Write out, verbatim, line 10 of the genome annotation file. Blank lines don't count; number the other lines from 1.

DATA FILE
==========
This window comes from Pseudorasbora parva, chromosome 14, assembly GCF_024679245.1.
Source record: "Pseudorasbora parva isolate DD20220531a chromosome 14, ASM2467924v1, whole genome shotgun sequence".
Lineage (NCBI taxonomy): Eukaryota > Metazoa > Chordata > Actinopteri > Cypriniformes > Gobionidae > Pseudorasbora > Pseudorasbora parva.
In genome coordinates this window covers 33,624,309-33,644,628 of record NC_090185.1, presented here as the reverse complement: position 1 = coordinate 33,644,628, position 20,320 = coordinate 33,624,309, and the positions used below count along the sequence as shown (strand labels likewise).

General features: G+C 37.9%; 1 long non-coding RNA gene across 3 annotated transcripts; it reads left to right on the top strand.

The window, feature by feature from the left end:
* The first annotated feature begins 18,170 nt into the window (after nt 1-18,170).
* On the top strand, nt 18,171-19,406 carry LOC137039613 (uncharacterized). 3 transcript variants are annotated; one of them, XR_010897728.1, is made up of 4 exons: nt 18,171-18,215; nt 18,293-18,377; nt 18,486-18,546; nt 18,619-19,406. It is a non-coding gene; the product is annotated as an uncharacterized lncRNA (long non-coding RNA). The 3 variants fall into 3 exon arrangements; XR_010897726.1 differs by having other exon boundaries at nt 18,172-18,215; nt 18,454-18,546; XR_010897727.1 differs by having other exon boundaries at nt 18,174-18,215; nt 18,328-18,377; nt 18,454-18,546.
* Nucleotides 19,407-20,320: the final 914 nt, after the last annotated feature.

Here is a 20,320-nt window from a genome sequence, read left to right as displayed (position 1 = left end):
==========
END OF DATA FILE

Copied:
Here is a 20,320-nt window from a genome sequence, read left to right as displayed (position 1 = left end):